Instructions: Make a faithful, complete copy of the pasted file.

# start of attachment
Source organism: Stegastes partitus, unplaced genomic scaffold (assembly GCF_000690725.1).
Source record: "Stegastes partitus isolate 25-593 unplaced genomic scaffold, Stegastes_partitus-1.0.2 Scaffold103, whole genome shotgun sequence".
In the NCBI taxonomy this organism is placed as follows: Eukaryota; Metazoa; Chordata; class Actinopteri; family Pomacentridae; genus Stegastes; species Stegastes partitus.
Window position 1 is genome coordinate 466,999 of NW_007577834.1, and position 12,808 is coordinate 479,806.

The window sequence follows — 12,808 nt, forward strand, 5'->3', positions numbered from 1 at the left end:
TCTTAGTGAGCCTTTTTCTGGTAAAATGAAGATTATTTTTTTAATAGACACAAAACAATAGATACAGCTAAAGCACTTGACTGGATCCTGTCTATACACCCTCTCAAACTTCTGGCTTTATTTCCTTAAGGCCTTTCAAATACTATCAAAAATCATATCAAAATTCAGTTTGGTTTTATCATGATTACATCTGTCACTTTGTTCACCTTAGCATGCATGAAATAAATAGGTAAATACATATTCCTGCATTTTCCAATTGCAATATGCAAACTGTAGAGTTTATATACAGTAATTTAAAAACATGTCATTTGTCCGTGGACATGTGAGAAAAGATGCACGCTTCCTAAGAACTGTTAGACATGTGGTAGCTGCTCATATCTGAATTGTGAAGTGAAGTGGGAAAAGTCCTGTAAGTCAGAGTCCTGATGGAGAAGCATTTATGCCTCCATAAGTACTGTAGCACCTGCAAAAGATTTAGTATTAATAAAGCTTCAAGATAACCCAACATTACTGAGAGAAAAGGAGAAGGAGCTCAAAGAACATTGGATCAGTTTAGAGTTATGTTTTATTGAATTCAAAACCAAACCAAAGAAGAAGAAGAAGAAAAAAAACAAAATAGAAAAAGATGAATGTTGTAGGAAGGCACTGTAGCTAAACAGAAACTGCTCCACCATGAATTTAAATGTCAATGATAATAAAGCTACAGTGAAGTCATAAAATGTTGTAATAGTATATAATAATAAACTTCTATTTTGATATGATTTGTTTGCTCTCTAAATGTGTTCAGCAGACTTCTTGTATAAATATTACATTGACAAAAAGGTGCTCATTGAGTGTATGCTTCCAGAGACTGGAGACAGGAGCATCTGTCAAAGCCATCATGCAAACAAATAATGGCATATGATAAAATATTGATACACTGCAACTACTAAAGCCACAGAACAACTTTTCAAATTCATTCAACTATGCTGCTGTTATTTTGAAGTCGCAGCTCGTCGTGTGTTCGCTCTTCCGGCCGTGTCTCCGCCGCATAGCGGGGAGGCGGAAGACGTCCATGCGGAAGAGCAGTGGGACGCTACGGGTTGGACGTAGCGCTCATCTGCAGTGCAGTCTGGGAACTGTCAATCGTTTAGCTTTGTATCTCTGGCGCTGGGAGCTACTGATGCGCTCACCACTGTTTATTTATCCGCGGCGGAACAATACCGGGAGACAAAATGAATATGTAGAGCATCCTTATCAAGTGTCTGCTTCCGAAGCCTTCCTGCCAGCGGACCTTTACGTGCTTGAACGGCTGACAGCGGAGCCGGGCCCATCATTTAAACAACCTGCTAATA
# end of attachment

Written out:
Source organism: Stegastes partitus, unplaced genomic scaffold (assembly GCF_000690725.1).
Source record: "Stegastes partitus isolate 25-593 unplaced genomic scaffold, Stegastes_partitus-1.0.2 Scaffold103, whole genome shotgun sequence".
In the NCBI taxonomy this organism is placed as follows: Eukaryota; Metazoa; Chordata; class Actinopteri; family Pomacentridae; genus Stegastes; species Stegastes partitus.
Window position 1 is genome coordinate 466,999 of NW_007577834.1, and position 12,808 is coordinate 479,806.

The window sequence follows — 12,808 nt, forward strand, 5'->3', positions numbered from 1 at the left end:
TCTTAGTGAGCCTTTTTCTGGTAAAATGAAGATTATTTTTTTAATAGACACAAAACAATAGATACAGCTAAAGCACTTGACTGGATCCTGTCTATACACCCTCTCAAACTTCTGGCTTTATTTCCTTAAGGCCTTTCAAATACTATCAAAAATCATATCAAAATTCAGTTTGGTTTTATCATGATTACATCTGTCACTTTGTTCACCTTAGCATGCATGAAATAAATAGGTAAATACATATTCCTGCATTTTCCAATTGCAATATGCAAACTGTAGAGTTTATATACAGTAATTTAAAAACATGTCATTTGTCCGTGGACATGTGAGAAAAGATGCACGCTTCCTAAGAACTGTTAGACATGTGGTAGCTGCTCATATCTGAATTGTGAAGTGAAGTGGGAAAAGTCCTGTAAGTCAGAGTCCTGATGGAGAAGCATTTATGCCTCCATAAGTACTGTAGCACCTGCAAAAGATTTAGTATTAATAAAGCTTCAAGATAACCCAACATTACTGAGAGAAAAGGAGAAGGAGCTCAAAGAACATTGGATCAGTTTAGAGTTATGTTTTATTGAATTCAAAACCAAACCAAAGAAGAAGAAGAAGAAAAAAAACAAAATAGAAAAAGATGAATGTTGTAGGAAGGCACTGTAGCTAAACAGAAACTGCTCCACCATGAATTTAAATGTCAATGATAATAAAGCTACAGTGAAGTCATAAAATGTTGTAATAGTATATAATAATAAACTTCTATTTTGATATGATTTGTTTGCTCTCTAAATGTGTTCAGCAGACTTCTTGTATAAATATTACATTGACAAAAAGGTGCTCATTGAGTGTATGCTTCCAGAGACTGGAGACAGGAGCATCTGTCAAAGCCATCATGCAAACAAATAATGGCATATGATAAAATATTGATACACTGCAACTACTAAAGCCACAGAACAACTTTTCAAATTCATTCAACTATGCTGCTGTTATTTTGAAGTCGCAGCTCGTCGTGTGTTCGCTCTTCCGGCCGTGTCTCCGCCGCATAGCGGGGAGGCGGAAGACGTCCATGCGGAAGAGCAGTGGGACGCTACGGGTTGGACGTAGCGCTCATCTGCAGTGCAGTCTGGGAACTGTCAATCGTTTAGCTTTGTATCTCTGGCGCTGGGAGCTACTGATGCGCTCACCACTGTTTATTTATCCGCGGCGGAACAATACCGGGAGACAAAATGAATATGTAGAGCATCCTTATCAAGTGTCTGCTTCCGAAGCCTTCCTGCCAGCGGACCTTTACGTGCTTGAACGGCTGACAGCGGAGCCGGGCCCATCATTTAAACAACCTGCTAATA